In the light of new rules on hydrochlorofluorocarbons (HCFCs) the next time the building's air conditioning system breaks down FMs will have much to consider, says Linda Fletcher
29 January 2015
From 1 January it has been illegal to use recycled or reclaimed hydrochlorofluorocarbons (HCFCs), which include the ozone-depleting refrigerant gas R22, to maintain existing refrigeration, heat pump and air conditioning (RAC) systems.
R22 is common in pre-2004 RAC systems and so its ban will have a big effect on air-conditioning and refrigeration costs. HCFCs have not been legal for use in new RAC equipment since 2004. In 2010 a ban was imposed on the use of 'virgin' HCFCs to maintain existing RAC equipment. Since then, only recycled HCFCs obtained from decommissioned RAC equipment or reclaimed HCFCs can be used to maintain existing systems.
Now RAC systems can no longer be maintained or serviced, including any topping up of the systems, with any HCFCs. So when RAC systems using HCFCs break down or need servicing or topping up, FMs must consider:
- Replacing the system with new RAC equipment that uses a different, permitted non-ozone depleting substance; and
- Converting the existing system so it can use a non-ozone depleting substance. This will involve having to replace parts of the current RAC system.
Several factors influence the cost-benefit analysis, including:
- The age of the RAC system;
- The efficiency of the system;
- Leakage problems;
- Compatibililty of alternative non-ozone depleting substances;
- Efficiency and availability of non-ozone depleting systems; and
- Equipment manufacturers' advice about using modern non-ozone depleting substance.
Some manufacturers say using modern non-ozone depleting substances in converted RAC systems means poorer performance and higher energy costs - something owners, tenants and FMs will want to avoid given laws such as the Carbon Reduction Commitment Energy Efficiency Scheme and the proposed laws on Minimum Energy Efficiency Standards (under the Energy Act 2011).
The proposed Minimum Energy Efficiency Standards will be published soon, making it unlawful in England and Wales to let properties with an EPC rating of 'F' or 'G' after April 2018 without making energy efficiency improvements. It will also be unlawful to let those properties (i.e. for a lease to continue if granted before April 2018) from April 2023. Works to improve the EPC rating may include replacing inefficient RAC systems.
In addition to banning the use of HCFCs there are also prohibitions on using certain fluorinated greenhouse gases (F-gases), the most important of which are hydrofluorocarbons (HFCs). F-gases are also used in many RAC systems. This law regulates the reduction of emissions of F-gases (mainly through better containment). A new 2014 EU regulation limits the amount of F-gases that can be sold as it:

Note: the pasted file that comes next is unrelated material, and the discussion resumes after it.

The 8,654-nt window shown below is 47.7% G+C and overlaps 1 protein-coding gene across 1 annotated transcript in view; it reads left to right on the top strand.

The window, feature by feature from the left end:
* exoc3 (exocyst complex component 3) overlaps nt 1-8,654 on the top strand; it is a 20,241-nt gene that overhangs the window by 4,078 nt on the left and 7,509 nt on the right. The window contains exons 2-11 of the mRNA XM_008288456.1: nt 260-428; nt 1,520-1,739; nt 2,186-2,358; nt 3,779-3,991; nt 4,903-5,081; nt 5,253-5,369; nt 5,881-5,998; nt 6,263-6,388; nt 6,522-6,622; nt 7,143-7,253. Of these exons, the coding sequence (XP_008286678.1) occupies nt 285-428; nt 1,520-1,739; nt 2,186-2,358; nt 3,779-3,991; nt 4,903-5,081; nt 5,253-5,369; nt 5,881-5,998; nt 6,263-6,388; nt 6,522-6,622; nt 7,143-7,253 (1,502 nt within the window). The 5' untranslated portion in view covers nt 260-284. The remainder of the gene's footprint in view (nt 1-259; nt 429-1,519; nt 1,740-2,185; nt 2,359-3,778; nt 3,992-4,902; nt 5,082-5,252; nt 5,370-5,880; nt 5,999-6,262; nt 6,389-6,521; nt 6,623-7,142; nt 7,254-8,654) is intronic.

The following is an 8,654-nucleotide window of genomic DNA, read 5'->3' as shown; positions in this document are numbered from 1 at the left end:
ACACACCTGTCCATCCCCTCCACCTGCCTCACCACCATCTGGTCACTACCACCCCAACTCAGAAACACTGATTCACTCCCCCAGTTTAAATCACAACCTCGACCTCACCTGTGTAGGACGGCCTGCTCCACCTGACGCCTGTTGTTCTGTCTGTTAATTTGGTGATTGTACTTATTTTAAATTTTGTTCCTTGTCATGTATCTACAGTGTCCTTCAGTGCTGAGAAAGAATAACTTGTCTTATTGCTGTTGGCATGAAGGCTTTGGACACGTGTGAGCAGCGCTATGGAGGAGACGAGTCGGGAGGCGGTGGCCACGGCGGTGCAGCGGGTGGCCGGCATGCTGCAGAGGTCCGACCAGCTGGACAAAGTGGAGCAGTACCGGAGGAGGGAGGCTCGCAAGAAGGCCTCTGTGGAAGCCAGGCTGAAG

- Introduces a phase-down measure to cut F-gas emissions by two-thirds by 2030, mainly by phasing out HFCs; and
- Bans use of F-gases in most new equipment and ensures leakage checks and recovery of F-gases used in existing equipment.
Property owners, occupiers, FMs and RAC maintenance contractors must also comply.
Issues for FMs
Who will pay for these changes? This will depend on the wording of the lease. Service charge schedules, repair clauses and statutory compliance clauses will be particularly relevant.
In a multi-let building the service charge provisions will determine if the costs of dealing with the prohibition can be recovered by the landlord from its tenants. Review whether the provisions allow for the costs of repair, improvement and/or replacement of any RAC system can be charged to the tenants.
What constitutes repair, improvement or replacement is not always clear. If the RAC equipment still functions, although not in the most energy-efficient way, does that mean it is in disrepair? The RICS Code for Service Charges in Commercial Property (Third Edition) has advice on how to distinguish between the costs of repair, improvement and replacement when deciding whether to charge costs to the service charge. Service charge costs should not generally include the cost of improvements beyond repair, maintenance or replacement.
For current tenants it may be that those responsible for repair, improvement or replacement of RAC equipment will factor that responsibility into their decision on whether to exercise a break option. They will wish to review the existing terms of their leases on repair and service charges. The issue could also be significant to discussions about dilapidations at the expiry of a lease. How the ban will affect rent reviews remains to be seen; a split market could emerge with greater rents being obtainable for premises with new or converted RAC systems.
For prospective tenants, including those renewing a lease, carrying out due diligence will include checking whether the RAC systems use HCFCs or F-gases. Repair obligations and the extent of the service charge will be relevant to discussions at the start of a lease, with new tenants likely to try to negotiate the exclusion of such costs from these clauses and/or requiring a cap on service charge liability. Tenants may also demand that such equipment be replaced or converted before the lease starts.
Pre-lease surveys are vital; FMs will need to take account of the status of the RAC systems and potential costs relating to these. They should plan for the upgrade of older RAC, and establish who is going to be responsible for the costs during lease negotiations.
This article does not constitute legal advice. Specific legal advice should be taken before acting on any of the topics covered.
Linda Fletcher is a legal director at Pinsent Masons